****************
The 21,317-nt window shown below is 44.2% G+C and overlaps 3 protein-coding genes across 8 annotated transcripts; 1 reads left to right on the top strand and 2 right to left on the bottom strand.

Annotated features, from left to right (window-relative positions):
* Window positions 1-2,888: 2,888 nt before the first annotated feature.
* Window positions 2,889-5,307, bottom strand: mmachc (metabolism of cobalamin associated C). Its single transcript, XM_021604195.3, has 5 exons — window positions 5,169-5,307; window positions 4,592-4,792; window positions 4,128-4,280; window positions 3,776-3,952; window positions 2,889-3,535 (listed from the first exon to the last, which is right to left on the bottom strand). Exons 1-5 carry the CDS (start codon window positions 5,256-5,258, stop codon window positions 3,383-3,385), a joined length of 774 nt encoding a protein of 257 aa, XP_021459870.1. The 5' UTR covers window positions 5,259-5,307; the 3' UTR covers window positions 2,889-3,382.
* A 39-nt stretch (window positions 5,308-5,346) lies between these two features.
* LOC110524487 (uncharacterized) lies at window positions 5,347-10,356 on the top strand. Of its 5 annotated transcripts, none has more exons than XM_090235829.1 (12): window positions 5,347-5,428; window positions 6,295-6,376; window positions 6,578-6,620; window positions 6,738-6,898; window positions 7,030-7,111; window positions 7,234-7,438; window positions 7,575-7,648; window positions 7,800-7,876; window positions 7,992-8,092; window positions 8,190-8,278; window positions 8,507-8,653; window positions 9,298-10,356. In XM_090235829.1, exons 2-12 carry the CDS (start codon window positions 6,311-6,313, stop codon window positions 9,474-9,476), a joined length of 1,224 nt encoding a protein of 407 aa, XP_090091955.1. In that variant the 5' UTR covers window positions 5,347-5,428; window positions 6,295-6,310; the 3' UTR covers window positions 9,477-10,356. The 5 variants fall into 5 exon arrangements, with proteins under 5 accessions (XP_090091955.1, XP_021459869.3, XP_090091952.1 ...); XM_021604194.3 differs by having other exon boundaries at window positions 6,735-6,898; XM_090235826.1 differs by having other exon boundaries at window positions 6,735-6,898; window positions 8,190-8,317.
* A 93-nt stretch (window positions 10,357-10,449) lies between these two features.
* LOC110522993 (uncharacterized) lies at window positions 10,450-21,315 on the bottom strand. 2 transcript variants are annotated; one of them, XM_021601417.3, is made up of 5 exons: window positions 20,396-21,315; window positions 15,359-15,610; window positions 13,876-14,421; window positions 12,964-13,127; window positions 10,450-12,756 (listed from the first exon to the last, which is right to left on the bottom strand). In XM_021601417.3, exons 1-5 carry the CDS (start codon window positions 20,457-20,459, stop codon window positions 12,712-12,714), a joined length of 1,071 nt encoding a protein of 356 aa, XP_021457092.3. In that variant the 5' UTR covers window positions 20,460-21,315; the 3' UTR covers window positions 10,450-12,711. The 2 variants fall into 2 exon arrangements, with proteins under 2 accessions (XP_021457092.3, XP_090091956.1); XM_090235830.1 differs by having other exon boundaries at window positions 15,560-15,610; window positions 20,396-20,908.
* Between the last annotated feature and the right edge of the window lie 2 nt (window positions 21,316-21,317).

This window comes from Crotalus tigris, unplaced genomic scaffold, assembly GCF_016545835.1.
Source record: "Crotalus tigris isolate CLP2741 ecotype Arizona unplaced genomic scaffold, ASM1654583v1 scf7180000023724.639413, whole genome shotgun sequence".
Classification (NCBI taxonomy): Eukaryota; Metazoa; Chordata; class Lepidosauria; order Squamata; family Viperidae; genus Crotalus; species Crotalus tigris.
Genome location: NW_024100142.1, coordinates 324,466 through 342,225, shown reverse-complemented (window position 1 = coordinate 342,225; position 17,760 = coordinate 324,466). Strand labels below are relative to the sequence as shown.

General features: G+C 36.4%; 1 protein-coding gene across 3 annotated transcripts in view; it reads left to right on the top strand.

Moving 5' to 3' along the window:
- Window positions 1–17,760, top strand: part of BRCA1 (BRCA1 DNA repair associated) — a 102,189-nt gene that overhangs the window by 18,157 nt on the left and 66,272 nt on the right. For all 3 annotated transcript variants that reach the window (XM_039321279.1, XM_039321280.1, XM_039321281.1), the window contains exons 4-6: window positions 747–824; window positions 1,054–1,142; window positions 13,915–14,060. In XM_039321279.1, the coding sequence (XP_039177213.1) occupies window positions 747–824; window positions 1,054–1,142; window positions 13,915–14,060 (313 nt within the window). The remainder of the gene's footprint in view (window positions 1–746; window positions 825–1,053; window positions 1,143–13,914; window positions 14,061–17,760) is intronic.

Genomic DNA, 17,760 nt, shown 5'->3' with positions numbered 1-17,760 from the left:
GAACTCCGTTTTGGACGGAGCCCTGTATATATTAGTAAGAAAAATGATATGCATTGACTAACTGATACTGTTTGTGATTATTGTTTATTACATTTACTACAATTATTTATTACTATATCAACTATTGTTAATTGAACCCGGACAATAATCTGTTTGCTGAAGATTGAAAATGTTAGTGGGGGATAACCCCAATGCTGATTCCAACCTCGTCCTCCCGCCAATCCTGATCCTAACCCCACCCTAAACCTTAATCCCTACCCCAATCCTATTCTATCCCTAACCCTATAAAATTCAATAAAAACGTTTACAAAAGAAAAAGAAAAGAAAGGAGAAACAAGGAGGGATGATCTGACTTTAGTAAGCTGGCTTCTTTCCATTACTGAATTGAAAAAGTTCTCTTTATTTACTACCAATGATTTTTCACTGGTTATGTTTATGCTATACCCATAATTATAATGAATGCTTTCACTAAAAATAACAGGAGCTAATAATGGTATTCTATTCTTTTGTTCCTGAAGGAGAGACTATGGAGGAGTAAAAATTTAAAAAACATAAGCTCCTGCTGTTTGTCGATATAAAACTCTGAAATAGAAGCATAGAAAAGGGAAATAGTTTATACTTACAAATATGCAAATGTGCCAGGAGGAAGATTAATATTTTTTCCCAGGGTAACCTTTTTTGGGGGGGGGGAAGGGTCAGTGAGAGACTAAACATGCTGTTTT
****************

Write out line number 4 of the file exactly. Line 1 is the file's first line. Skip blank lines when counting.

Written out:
* Window positions 2,889-5,307, bottom strand: mmachc (metabolism of cobalamin associated C). Its single transcript, XM_021604195.3, has 5 exons — window positions 5,169-5,307; window positions 4,592-4,792; window positions 4,128-4,280; window positions 3,776-3,952; window positions 2,889-3,535 (listed from the first exon to the last, which is right to left on the bottom strand). Exons 1-5 carry the CDS (start codon window positions 5,256-5,258, stop codon window positions 3,383-3,385), a joined length of 774 nt encoding a protein of 257 aa, XP_021459870.1. The 5' UTR covers window positions 5,259-5,307; the 3' UTR covers window positions 2,889-3,382.